ANALYSIS: Oregon State's unsung

CORVALLIS -- With Thursday's practice cancelled and Oregon State Saturday home opener postponed courtesy of a hurricane that is clearly a hockey fan, here's something to hold the Beaver Nation over...

The BF.C practice coverage since fall camp began has, in our opinion, been ultra in-depth and complete - the result of countless hours spent sorting through and reviewing notes and discerning context from an untold number of observations on players and coaches alike in the blistering summer sun. It's enough to make you want to take a nap. So…

Who's A Sleeper?
1.) Richard Mullaney is the first guy that comes to mind. He is going to have a big impact on this team if he stays healthy, which has not been an issue thus far save for a slight hiccup early on. With a solid release off the snap and a good frame (6-3, 191), Mullaney has a knack for getting open that even Markus Wheaton could take notes on.

That's not to say Mullaney is a star right now - he lacks the in-game experience that Wheaton brings to the table and that accounts for a lot. But Mullaney has exhibited great hands and field awareness – and he has shined in the red zone. Mullaney is good at using his size to get leverage against smaller corners, and he has good hops (jumping ability, to those readers who instead always have beer on their minds).

Add it up and Mullaney is dangerous in the red zone. He and Obum Gwacham (6-5, 224 - currently out with a foot injury) bring much needed height to the OSU receiving ranks, and height has its own benefits down near the goal line.

Mullaney saw work with the 1's during a brief period in fall camp when both Gwacham and Kevin Cummings were out due to injury – and he excelled. Mike Riley has high hopes for Mullaney – but then again, Riley has high hopes for just about everything, so you should probably just trust us.

2.) Castro – and no, we don't mean Fidel.
Castro Masaniai, of course. Yes, few would consider him a sleeper but he is from this chair. The Beavers need girth on the defensive line and he brings it at 6-3, 354 pounds.

If that seems like it's too much, here's the thing: He doesn't look like he's 354 pounds – he looks and moves a lot better than it may look on paper. And at the end of the day, with the exception of Masaniai and Joe Lopez (6-0, 273) the defensive tackle corps looks pretty small. True, Andrew Seumalo (6-4, 290) is "big" on paper, but in reality, he plays smaller than that – his value lies most in his considerable speed and awareness.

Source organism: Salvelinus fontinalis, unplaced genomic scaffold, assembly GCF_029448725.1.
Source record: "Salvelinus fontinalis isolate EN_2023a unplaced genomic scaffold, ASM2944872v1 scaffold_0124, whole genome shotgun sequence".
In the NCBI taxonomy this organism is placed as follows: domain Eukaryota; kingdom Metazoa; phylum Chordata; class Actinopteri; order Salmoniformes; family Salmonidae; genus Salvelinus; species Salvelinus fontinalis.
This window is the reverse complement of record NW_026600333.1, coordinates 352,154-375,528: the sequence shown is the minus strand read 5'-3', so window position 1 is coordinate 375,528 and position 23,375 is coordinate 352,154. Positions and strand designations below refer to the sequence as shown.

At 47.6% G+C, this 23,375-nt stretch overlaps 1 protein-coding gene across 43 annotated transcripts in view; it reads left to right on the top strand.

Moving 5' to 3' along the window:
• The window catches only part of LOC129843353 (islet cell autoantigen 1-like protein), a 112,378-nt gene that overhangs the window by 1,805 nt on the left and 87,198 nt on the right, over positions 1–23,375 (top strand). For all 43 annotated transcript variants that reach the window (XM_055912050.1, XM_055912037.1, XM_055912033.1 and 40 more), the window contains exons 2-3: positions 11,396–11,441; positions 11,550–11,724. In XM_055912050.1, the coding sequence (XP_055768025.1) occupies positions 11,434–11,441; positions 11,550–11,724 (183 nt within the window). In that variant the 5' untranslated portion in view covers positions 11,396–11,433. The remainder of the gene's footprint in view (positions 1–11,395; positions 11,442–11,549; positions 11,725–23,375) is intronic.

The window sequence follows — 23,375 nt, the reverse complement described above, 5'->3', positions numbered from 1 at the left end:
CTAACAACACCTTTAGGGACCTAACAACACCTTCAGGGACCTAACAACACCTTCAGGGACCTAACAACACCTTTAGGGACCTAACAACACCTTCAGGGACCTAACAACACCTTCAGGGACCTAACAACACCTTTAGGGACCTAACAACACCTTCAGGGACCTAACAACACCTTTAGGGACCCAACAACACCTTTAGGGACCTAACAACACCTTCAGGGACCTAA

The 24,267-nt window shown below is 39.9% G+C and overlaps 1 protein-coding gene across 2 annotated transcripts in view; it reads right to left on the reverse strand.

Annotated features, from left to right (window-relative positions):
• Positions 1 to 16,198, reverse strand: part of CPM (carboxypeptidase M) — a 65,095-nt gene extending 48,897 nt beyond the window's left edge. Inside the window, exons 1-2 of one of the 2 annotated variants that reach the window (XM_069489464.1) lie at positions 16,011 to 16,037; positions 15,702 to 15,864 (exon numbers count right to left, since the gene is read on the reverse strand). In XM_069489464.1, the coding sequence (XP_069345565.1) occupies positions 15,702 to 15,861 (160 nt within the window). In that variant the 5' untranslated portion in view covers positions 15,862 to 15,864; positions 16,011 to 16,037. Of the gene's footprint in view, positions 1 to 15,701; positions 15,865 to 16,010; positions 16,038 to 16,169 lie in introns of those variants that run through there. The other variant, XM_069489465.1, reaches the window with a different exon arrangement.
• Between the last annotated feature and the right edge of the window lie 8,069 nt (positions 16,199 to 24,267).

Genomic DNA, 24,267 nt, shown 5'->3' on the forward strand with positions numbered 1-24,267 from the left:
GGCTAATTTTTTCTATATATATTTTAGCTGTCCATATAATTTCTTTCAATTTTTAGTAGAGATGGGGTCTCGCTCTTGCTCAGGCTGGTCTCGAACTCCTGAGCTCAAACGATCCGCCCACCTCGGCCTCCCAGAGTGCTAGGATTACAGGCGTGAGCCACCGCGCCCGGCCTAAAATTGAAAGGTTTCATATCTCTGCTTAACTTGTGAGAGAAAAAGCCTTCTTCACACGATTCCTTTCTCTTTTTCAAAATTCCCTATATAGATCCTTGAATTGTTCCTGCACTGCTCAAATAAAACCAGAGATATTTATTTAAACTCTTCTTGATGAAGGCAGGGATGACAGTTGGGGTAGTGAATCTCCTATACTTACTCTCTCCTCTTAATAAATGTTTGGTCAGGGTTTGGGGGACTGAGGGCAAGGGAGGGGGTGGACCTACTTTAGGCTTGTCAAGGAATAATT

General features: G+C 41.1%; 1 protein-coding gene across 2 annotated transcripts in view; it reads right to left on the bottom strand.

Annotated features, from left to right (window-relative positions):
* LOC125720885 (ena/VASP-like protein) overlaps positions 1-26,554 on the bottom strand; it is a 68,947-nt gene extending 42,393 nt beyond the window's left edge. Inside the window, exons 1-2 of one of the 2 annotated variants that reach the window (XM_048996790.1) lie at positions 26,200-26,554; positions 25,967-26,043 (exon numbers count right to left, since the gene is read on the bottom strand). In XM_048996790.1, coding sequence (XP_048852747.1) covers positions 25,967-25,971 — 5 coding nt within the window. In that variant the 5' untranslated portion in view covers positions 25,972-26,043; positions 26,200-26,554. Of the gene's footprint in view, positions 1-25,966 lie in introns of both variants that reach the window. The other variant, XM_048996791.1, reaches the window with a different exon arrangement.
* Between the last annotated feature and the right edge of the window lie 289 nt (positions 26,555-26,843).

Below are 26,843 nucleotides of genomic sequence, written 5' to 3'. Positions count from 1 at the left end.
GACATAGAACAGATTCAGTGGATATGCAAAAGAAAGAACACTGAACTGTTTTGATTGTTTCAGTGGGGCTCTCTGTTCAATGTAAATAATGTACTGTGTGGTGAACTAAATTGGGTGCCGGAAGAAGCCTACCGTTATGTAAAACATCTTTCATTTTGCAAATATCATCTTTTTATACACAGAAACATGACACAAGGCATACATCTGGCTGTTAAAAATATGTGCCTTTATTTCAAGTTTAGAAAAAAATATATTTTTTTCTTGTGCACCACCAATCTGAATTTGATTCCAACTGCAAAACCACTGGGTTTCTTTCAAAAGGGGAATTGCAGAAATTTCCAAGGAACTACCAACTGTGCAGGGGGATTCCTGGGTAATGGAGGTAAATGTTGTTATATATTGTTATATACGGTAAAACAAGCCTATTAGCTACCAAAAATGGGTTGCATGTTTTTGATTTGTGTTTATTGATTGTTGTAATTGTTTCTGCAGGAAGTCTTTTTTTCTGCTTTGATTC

Masaniai is quick for a guy his size -- Riley has said it, Joe Seumalo has said it, and we've been saying it since fall camp began. He represents the big, strong player needed on the Beavs' D-line in order for them to be remotely effective against the run.

He plugs up run lanes, and at times has been commanding the attention of two linemen at a time when at his top gear. Opponents are going to try to attack the middle of the line with the run against OSU given the reputation Dylan Wynn and Scott Crichton have accrued since last season - that should not be much of a surprise. And Masaniai will certainly help there.

3.) The Zim
Are you getting tired of hearing about Tyrequek Zimmerman yet? We've talked about him a lot in our practice reports. You are? Good, because we are going to talk about him again.

Anthony Watkins has been out for three weeks now. If he starts in the home opener (now against Wisconsin…yikes) after missing three weeks of fall camp, we will have to change Mike Riley's name on the roster to Riverboat Gambler. Yes, Zimmerman lacks the significant game experience, and practice can only dictate so much in terms of a player's ability. But he has looked the part and then some from this chair.